This book suggests a new approach to the social history of Jewish religious movements in the Second Temple and early Rabbinic periods. It argues that most of these movements and their traditions emerged within the context of complex interaction between traditional families and disciple circles.
The first part of the book examines the development of Jewish religious movements during the Second Temple period. It culminates with the discussion of the Dead Sea Sect, which is analyzed as the first unambiguous example of a movement shifting from a social structure based on families to a social structure based on disciple circles. The second part of the book discusses the history of pharisaic and early rabbinic movements from a similar perspective.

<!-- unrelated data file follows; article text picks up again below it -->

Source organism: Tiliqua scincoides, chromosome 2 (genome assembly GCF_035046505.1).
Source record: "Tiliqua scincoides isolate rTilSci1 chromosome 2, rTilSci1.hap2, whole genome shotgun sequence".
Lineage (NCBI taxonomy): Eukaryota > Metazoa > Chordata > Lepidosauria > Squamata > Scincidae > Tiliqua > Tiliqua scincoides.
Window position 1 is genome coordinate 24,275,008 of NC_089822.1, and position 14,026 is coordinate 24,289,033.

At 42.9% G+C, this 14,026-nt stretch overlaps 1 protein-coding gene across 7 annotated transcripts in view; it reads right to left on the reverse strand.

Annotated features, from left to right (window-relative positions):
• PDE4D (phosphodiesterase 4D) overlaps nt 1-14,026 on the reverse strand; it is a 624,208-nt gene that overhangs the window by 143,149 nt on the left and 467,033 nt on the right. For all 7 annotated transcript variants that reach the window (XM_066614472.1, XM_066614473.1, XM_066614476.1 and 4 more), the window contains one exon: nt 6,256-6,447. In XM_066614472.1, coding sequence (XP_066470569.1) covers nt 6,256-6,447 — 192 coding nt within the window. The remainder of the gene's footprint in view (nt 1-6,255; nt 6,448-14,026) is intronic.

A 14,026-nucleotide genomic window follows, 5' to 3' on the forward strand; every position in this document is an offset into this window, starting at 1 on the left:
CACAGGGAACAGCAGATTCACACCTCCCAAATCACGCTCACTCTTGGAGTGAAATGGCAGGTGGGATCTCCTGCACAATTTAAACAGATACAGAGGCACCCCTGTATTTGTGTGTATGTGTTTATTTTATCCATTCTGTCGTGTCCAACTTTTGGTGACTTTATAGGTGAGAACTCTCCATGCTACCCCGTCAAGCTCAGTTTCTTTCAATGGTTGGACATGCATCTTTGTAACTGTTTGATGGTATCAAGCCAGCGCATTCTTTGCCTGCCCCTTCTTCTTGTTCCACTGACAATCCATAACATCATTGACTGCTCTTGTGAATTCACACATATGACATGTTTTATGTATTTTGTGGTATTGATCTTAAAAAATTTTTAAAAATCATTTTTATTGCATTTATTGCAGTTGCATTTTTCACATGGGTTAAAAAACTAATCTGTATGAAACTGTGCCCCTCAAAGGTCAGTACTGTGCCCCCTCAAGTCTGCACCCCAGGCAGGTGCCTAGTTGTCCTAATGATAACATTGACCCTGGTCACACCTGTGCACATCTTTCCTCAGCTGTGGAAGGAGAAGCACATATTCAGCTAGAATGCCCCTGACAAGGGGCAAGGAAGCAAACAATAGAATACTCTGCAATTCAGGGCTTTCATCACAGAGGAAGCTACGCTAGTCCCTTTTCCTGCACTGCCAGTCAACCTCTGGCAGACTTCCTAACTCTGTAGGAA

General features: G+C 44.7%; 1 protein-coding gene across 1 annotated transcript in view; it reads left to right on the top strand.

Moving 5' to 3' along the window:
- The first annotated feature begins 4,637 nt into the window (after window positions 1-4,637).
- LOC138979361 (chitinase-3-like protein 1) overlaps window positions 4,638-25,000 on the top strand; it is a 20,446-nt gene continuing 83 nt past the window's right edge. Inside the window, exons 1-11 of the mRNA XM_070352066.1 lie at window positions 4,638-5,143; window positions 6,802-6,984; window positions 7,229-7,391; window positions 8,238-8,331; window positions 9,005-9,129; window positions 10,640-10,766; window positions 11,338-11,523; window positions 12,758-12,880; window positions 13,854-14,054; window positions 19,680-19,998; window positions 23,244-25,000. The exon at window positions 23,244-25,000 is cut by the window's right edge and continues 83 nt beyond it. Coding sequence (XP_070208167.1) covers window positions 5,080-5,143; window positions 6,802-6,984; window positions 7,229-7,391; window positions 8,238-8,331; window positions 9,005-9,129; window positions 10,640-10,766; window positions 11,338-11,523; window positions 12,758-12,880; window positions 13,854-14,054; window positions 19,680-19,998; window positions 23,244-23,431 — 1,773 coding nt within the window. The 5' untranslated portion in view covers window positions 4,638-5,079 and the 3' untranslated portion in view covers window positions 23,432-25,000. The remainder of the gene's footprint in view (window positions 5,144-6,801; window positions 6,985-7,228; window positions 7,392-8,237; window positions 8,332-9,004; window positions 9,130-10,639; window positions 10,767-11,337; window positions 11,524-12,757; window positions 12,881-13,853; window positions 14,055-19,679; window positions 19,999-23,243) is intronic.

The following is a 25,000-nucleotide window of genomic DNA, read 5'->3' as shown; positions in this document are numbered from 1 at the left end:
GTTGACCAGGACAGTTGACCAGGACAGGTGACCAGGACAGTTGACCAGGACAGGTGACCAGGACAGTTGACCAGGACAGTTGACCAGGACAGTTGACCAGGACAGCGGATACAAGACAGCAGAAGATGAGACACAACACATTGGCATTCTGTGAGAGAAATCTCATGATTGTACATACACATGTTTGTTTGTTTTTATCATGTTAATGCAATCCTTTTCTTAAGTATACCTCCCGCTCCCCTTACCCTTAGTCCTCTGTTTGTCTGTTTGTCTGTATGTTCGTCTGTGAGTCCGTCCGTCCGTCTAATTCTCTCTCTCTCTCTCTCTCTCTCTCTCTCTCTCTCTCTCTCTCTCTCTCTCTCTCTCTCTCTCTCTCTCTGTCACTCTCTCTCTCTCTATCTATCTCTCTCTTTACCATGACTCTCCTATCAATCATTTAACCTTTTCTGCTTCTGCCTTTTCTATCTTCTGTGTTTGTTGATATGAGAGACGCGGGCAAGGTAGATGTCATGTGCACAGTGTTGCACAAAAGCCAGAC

Topics covered in the book will be of interest to scholars of Judaism and Early Christianity.